Lion's Den Comedy Club's 10th birthday
London open-mic club The Lion’s Den celebrated its 10th birthday last night, with what had been intended as something of a gala, bringing back a ‘best of’ collection of performers who had started there. However, with a threadbare audience, it quickly established itself as a night of indulgent in-jokes and mutual backslapping, alienating for the few real punters in the room.
Promoter Tim Rendle – deliriously happy with the longevity of his night and drunk from all the wine he was being bought – started the show with a 15-minute speech thanking, in detail, more than a dozen people, none of whom were there and who would have been known to outsiders, setting a tone for the nigh. As he sank more booze over the ensuing three hours, he became even more meandering, sentimental and easily distracted – and the comics in the front rows were happy to distract him with their interjections.
With his mantra the old ‘I’m here to make the other acts look good’, he introduced a dozen comedians ranging all the way from white guys with beards all the way through to white guys without beards. Tell a lie: Darius Davies was among them, and he’s half-Iranian, so there’s your ethnic diversity right there.
With a mix of new and old material, the night became something of a slog. I’ll spare you the details of every single act, but ew material often took the form of mildly amusing anecdotes: not so much prepared gags that need testing in front of an audience, but guys just talking in the hope something funny might fall out.
Those who worked best brought a larger-than-life persona to the stage – faux American rabble-rouser LJ Funk with his stupid-but-knowing shtick and Lenny Sherman with actual jokes to underpin his stereotype-subverting brash Cockney geezer. Others like Alistair Williams and James Loveridge had sparks of impish energy, which was much needed.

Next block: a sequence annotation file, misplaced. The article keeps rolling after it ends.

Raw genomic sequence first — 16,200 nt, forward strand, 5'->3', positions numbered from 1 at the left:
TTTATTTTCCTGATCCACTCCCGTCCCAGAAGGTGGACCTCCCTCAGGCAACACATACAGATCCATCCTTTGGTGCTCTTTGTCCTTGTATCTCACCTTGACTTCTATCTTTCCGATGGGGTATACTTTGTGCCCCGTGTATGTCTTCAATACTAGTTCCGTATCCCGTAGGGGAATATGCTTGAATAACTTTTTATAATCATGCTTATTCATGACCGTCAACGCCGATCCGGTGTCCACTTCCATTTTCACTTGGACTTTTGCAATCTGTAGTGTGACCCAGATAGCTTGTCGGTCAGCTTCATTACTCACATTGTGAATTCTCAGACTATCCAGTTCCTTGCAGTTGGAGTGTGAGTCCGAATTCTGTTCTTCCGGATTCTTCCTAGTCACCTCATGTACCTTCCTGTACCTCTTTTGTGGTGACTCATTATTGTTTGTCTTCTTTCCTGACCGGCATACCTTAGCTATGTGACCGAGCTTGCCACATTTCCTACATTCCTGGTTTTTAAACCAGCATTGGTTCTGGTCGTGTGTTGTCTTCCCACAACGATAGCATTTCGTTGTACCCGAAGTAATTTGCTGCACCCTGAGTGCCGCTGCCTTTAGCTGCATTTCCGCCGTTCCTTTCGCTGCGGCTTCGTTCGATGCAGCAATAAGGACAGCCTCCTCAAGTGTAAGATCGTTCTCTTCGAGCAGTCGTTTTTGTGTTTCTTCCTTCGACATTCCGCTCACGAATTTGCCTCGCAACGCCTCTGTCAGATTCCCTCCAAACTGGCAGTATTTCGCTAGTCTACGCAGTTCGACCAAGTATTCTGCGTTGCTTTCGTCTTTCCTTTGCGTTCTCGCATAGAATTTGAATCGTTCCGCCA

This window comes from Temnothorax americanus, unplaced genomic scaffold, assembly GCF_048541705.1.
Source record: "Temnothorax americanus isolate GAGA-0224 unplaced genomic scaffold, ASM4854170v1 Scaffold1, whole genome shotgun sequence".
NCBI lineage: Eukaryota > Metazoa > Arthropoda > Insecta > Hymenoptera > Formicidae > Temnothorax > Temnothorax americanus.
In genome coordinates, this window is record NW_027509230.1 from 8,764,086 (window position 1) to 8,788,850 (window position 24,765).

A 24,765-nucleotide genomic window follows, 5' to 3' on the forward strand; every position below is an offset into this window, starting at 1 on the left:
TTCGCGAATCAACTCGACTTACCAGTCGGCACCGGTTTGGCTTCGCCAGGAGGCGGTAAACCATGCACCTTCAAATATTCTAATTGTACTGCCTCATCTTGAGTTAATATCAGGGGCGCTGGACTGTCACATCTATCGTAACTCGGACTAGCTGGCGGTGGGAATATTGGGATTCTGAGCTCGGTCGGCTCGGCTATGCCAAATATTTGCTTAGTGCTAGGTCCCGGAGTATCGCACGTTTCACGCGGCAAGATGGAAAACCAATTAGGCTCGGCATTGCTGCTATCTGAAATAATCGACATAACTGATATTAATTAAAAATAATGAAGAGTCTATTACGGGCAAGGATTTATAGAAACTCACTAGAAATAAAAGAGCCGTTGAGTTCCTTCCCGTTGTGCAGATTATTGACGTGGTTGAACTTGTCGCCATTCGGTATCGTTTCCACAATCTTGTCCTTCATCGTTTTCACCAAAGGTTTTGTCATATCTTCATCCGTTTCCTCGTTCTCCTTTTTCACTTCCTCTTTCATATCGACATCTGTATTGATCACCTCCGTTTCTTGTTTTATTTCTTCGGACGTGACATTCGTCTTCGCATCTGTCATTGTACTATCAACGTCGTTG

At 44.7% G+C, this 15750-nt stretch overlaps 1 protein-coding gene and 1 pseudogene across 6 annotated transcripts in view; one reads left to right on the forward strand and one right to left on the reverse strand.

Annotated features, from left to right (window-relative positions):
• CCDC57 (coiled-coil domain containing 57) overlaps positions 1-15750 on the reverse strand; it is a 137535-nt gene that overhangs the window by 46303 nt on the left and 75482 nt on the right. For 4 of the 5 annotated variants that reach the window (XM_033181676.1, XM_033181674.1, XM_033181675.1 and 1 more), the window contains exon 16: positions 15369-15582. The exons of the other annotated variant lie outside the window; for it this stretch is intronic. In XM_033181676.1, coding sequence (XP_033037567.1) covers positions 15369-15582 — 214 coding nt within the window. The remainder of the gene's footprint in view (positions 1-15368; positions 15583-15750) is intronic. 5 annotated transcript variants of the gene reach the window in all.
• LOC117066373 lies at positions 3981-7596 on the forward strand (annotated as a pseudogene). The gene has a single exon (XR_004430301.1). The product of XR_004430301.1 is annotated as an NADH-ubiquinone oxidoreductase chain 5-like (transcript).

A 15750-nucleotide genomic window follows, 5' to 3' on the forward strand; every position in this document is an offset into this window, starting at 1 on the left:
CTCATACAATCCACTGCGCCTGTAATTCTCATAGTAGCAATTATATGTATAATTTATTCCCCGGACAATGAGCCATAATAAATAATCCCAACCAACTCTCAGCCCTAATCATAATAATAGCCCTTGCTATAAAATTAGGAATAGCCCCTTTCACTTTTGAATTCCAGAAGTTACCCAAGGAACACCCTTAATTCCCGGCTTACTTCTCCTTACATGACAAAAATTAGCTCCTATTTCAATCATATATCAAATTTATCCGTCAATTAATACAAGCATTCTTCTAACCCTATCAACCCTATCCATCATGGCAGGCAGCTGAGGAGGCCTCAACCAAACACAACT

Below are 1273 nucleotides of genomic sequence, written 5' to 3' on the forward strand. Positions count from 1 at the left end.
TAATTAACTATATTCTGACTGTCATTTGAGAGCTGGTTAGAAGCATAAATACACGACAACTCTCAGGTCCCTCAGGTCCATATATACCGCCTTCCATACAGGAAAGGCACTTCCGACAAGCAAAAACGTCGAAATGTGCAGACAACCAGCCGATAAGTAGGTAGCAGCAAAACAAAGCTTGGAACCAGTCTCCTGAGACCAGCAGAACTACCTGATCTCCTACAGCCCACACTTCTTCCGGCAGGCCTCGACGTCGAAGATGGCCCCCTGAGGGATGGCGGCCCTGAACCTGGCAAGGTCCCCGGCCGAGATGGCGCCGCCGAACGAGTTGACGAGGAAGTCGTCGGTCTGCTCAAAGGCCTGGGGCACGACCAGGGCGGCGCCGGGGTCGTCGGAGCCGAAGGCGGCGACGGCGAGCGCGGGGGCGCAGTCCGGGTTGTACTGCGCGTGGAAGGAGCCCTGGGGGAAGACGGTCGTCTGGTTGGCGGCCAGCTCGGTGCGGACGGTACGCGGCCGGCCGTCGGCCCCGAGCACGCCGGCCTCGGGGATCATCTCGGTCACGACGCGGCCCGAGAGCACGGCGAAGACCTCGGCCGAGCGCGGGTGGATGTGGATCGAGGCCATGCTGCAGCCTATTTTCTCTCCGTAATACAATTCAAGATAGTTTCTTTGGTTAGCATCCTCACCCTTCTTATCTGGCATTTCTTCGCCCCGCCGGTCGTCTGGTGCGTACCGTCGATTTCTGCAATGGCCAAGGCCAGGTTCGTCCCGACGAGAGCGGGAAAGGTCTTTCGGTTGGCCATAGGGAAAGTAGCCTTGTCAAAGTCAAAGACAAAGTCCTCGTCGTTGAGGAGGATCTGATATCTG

The presence of a reviewer, frequently referenced from the stage, scared some off – though saving this very long bill from groaning under the weight of three more acts might be considered a blessing. Nihilist Boyce Bailey, stung by a Chortle description of his material as ‘pedestrian’, set out to prove otherwise with a graphically room-splitting routine about extreme pornography. He got both laughs and silences, and claimed to enjoy both equally.
The audience were almost all performers, who joined in with in-jokes. There were a few real punters, no doubt left bemused my much of this, though their numbers dwindled over the night, as did the energy. By the end it was a test of patience to endure the litany of acts, not all of whom we need to mention. Like a real lion’s den, simply surviving the ordeals of the night seems to be the aim.
That wasn’t helped by closing act Julius Howe who – after a long slog of a show - used his set to read in its entirety the list of nocturnal animals off Wikipedia, with no comic input other than the deliberate tedium. He isn’t someone who can get a laugh from reading the phone book.
It was also a very similar gag bone-dry anti-comedian Brett Sharpe had previously used, reeling off a very long list of gender categories in lieu of the too-binary ‘ladies and gentlemen’ – and that was a stretch, too.
Yet for all the Lion Den’s faults, it was clear that the comedians love it, despite the gig being a frowned-upon pay-to-play. On a normal night even those going on stage have to pay the £5 entry fee. Perhaps because it feels more like a social club for acts than a gig, and probably even more so on a normal night, when so many of the audience will be there in the hope of getting on stage. It reminded my of the now-defunct Pear-Shaped gig, but without the cheery self-awareness of an evening that called itself ‘London’s second-worst comedy club’.
What a normal open mic night here in this unprepossessing basement nightclub would look like, I don’t know. But if the weekly club, promoted under the banner ‘car crash comedy’ has the same cliqueiness of tonight’s acts, performing for each other more than the scant real audience, it doesn’t auger well for the scene. For a genuine punter, however versed in comedy, would surely feel this wasn’t for them.
Review date: 11 Jan 2017
Reviewed by: Steve Bennett